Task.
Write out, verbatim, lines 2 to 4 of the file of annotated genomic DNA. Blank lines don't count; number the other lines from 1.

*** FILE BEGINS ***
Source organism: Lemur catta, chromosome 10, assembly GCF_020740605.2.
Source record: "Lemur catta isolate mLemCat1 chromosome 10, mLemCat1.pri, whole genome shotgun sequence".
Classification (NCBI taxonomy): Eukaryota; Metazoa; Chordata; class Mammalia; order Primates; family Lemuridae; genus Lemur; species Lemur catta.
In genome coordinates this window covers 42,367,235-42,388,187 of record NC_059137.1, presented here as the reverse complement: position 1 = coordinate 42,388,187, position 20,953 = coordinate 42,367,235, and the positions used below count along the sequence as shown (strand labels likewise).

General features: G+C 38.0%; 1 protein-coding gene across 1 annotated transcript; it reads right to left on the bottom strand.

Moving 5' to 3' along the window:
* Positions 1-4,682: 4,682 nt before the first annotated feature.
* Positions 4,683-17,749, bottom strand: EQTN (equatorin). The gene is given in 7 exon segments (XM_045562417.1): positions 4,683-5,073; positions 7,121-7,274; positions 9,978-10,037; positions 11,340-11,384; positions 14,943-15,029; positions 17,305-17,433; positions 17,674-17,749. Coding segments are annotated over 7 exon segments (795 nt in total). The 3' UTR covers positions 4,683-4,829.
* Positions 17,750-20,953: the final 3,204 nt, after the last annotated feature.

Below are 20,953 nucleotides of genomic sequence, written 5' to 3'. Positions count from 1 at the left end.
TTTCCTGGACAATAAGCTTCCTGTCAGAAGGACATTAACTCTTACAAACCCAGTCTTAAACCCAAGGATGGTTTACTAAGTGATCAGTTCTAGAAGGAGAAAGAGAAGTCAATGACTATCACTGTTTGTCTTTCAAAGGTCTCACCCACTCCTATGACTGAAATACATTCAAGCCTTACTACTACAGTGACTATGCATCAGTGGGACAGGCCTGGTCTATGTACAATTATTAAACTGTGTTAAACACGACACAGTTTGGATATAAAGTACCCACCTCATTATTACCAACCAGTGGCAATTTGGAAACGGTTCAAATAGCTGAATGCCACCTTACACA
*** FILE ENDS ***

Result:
Source record: "Lemur catta isolate mLemCat1 chromosome 10, mLemCat1.pri, whole genome shotgun sequence".
Classification (NCBI taxonomy): Eukaryota; Metazoa; Chordata; class Mammalia; order Primates; family Lemuridae; genus Lemur; species Lemur catta.
In genome coordinates this window covers 42,367,235-42,388,187 of record NC_059137.1, presented here as the reverse complement: position 1 = coordinate 42,388,187, position 20,953 = coordinate 42,367,235, and the positions used below count along the sequence as shown (strand labels likewise).